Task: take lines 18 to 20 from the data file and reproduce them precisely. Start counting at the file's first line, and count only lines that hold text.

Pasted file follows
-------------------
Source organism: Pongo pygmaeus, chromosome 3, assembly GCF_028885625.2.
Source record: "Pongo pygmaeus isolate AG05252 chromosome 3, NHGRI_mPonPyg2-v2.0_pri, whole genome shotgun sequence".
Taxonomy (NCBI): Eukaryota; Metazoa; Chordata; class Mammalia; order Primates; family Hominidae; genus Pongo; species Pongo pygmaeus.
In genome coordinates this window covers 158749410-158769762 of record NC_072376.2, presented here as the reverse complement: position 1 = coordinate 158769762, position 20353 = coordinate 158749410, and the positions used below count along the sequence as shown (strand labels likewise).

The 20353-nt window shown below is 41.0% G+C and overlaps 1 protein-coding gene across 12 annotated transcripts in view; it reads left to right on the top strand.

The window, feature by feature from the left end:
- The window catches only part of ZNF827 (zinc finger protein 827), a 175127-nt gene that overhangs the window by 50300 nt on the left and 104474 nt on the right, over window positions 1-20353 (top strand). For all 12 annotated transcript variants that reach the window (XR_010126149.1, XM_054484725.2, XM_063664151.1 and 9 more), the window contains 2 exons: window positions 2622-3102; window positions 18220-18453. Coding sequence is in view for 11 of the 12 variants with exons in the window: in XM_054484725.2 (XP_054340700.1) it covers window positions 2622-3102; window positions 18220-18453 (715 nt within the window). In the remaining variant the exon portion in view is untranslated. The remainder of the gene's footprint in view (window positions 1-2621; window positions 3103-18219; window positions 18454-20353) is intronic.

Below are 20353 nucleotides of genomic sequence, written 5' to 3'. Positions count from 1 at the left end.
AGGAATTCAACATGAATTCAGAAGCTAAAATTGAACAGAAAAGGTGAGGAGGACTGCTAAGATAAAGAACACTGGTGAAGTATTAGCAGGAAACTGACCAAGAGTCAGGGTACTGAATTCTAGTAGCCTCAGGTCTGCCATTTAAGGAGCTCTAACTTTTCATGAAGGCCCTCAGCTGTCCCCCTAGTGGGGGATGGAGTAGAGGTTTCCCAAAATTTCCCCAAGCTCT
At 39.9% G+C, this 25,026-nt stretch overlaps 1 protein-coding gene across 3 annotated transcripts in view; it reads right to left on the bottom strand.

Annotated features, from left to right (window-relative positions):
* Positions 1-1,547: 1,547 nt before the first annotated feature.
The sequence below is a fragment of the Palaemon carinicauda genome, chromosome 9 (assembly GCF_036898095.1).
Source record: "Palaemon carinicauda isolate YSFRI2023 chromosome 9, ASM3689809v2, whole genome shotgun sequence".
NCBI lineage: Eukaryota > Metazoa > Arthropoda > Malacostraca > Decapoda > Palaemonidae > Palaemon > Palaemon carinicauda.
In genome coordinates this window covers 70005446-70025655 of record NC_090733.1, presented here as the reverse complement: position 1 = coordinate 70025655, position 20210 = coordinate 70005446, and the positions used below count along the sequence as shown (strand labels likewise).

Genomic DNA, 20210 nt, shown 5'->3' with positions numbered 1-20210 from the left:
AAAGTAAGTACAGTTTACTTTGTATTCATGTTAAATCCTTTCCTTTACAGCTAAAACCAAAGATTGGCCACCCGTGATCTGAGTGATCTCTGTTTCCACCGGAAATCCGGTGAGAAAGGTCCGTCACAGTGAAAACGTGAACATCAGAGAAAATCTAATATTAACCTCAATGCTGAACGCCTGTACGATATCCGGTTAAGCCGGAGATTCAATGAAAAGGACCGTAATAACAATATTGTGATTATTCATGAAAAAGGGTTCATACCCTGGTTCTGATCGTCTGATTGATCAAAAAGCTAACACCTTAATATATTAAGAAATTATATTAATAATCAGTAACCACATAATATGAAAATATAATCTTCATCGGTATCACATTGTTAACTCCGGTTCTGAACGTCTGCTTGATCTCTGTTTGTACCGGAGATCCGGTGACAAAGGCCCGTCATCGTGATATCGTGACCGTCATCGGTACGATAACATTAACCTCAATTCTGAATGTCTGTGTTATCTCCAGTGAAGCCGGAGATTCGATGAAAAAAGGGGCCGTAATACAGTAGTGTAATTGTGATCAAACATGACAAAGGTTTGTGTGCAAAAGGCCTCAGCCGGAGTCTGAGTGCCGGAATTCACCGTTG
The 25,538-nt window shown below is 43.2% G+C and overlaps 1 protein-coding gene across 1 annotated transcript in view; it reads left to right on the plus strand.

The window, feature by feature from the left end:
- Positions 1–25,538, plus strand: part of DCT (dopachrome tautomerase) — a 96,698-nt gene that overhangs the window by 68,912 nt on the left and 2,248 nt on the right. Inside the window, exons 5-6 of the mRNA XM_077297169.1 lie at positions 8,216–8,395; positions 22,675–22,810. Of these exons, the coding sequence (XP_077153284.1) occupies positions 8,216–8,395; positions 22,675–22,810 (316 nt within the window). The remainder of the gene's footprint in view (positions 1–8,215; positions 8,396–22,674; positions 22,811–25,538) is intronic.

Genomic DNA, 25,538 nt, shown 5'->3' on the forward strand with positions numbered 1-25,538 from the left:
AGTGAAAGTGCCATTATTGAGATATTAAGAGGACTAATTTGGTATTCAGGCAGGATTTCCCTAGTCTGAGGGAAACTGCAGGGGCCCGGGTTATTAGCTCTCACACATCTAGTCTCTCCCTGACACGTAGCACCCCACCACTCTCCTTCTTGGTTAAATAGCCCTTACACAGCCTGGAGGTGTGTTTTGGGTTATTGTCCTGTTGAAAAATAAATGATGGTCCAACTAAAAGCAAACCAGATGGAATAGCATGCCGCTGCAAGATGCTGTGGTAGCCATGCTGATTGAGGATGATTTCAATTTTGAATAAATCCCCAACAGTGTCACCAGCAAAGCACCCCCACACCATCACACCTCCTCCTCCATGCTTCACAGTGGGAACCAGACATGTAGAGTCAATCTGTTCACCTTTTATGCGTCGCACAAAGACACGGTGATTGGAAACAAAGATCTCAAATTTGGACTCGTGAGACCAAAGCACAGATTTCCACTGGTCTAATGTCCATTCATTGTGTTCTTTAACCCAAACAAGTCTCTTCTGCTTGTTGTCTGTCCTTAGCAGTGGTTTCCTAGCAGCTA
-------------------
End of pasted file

AAAGTAAGTACAGTTTACTTTGTATTCATGTTAAATCCTTTCCTTTACAGCTAAAACCAAAGATTGGCCACCCGTGATCTGAGTGATCTCTGTTTCCACCGGAAATCCGGTGAGAAAGGTCCGTCACAGTGAAAACGTGAACATCAGAGAAAATCTAATATTAACCTCAATGCTGAACGCCTGTACGATATCCGGTTAAGCCGGAGATTCAATGAAAAGGACCGTAATAACAATATTGTGATTATTCATGAAAAAGGGTTCATACCCTGGTTCTGATCGTCTGATTGATCAAAAAGCTAACACCTTAATATATTAAGAAATTATATTAATAATCAGTAACCACATAATATGAAAATATAATCTTCATCGGTATCACATTGTTAACTCCGGTTCTGAACGTCTGCTTGATCTCTGTTTGTACCGGAGATCCGGTGACAAAGGCCCGTCATCGTGATATCGTGACCGTCATCGGTACGATAACATTAACCTCAATTCTGAATGTCTGTGTTATCTCCAGTGAAGCCGGAGATTCGATGAAAAAAGGGGCCGTAATACAGTAGTGTAATTGTGATCAAACATGACAAAGGTTTGTGTGCAAAAGGCCTCAGCCGGAGTCTGAGTGCCGGAATTCACCGTTG
The 25,538-nt window shown below is 43.2% G+C and overlaps 1 protein-coding gene across 1 annotated transcript in view; it reads left to right on the plus strand.

The window, feature by feature from the left end: